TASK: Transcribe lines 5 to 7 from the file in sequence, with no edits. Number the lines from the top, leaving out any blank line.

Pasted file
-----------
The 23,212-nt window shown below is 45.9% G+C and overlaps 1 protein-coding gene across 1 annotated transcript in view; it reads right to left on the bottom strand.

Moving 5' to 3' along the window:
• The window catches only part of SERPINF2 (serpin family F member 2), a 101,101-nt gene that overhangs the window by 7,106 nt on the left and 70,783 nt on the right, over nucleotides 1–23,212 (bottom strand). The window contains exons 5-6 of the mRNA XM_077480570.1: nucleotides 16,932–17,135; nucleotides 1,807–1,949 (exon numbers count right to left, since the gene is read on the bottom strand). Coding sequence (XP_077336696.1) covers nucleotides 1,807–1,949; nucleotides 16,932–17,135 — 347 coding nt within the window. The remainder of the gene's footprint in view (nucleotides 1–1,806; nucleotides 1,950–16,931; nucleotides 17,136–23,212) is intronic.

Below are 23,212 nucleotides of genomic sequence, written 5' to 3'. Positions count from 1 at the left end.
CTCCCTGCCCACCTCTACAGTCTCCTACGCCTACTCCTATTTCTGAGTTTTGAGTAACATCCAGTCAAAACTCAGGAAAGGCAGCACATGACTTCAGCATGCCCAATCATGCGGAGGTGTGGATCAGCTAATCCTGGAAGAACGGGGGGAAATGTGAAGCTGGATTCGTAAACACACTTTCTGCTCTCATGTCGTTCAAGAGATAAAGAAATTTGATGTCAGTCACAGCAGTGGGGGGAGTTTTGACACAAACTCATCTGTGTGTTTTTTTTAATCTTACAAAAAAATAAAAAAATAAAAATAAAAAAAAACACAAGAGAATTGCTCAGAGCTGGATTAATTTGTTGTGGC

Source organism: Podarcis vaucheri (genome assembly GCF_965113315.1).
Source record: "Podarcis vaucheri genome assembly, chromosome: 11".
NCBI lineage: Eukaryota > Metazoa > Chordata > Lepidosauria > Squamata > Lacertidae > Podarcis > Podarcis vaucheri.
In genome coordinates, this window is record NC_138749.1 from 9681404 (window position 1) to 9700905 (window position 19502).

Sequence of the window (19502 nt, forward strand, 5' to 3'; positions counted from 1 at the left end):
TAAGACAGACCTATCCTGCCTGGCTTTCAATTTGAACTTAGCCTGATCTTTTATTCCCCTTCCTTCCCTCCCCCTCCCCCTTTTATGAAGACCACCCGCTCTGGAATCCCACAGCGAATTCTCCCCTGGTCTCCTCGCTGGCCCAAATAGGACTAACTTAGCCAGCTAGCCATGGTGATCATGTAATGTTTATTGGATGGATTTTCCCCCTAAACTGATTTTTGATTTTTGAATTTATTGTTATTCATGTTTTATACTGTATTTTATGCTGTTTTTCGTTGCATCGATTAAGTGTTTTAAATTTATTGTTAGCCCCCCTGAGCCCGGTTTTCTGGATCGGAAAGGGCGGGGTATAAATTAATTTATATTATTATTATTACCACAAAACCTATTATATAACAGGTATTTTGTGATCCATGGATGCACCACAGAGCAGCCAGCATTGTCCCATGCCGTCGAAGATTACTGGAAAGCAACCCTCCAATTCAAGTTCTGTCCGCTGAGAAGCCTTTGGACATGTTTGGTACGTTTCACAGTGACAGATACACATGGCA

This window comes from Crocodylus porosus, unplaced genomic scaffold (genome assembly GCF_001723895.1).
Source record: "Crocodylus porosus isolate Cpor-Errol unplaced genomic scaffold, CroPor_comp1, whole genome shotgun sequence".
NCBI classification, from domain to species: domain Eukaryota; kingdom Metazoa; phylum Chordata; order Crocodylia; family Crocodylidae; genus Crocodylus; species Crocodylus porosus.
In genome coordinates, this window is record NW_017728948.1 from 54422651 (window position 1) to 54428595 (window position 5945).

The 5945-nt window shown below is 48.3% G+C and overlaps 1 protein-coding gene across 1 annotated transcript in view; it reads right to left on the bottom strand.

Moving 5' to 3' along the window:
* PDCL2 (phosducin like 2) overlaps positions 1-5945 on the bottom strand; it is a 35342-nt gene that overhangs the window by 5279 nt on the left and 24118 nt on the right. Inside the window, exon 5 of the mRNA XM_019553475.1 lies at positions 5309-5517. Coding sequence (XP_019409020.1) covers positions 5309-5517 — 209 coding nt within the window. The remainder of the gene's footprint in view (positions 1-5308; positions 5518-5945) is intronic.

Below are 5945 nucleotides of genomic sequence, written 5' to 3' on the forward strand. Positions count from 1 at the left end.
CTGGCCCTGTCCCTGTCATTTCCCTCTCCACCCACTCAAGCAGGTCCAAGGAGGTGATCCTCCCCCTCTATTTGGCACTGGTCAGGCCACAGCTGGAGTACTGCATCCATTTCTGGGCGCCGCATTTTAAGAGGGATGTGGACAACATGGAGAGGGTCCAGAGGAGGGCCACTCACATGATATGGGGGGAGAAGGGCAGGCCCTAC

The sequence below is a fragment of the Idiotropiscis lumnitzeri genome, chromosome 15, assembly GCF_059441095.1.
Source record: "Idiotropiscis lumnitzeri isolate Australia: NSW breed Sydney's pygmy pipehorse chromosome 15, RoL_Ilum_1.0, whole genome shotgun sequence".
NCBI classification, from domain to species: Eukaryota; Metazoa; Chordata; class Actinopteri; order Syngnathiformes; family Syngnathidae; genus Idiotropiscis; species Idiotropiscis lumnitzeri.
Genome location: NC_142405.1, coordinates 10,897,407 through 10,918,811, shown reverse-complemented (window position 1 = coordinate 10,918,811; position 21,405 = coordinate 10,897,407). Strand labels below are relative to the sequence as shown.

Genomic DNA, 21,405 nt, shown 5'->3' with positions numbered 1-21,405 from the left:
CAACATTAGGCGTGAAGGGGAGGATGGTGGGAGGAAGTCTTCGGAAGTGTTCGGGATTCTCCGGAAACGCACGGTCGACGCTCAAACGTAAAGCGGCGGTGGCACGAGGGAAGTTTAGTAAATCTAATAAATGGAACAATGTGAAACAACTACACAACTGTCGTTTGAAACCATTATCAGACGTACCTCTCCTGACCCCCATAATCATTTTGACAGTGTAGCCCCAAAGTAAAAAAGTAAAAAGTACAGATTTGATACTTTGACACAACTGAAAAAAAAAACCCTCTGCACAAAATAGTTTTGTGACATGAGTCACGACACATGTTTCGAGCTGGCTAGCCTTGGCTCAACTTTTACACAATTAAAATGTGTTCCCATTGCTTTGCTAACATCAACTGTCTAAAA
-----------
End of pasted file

CTCCCTGCCCACCTCTACAGTCTCCTACGCCTACTCCTATTTCTGAGTTTTGAGTAACATCCAGTCAAAACTCAGGAAAGGCAGCACATGACTTCAGCATGCCCAATCATGCGGAGGTGTGGATCAGCTAATCCTGGAAGAACGGGGGGAAATGTGAAGCTGGATTCGTAAACACACTTTCTGCTCTCATGTCGTTCAAGAGATAAAGAAATTTGATGTCAGTCACAGCAGTGGGGGGAGTTTTGACACAAACTCATCTGTGTGTTTTTTTTAATCTTACAAAAAAATAAAAAAATAAAAATAAAAAAAAACACAAGAGAATTGCTCAGAGCTGGATTAATTTGTTGTGGC

Source organism: Podarcis vaucheri (genome assembly GCF_965113315.1).
Source record: "Podarcis vaucheri genome assembly, chromosome: 11".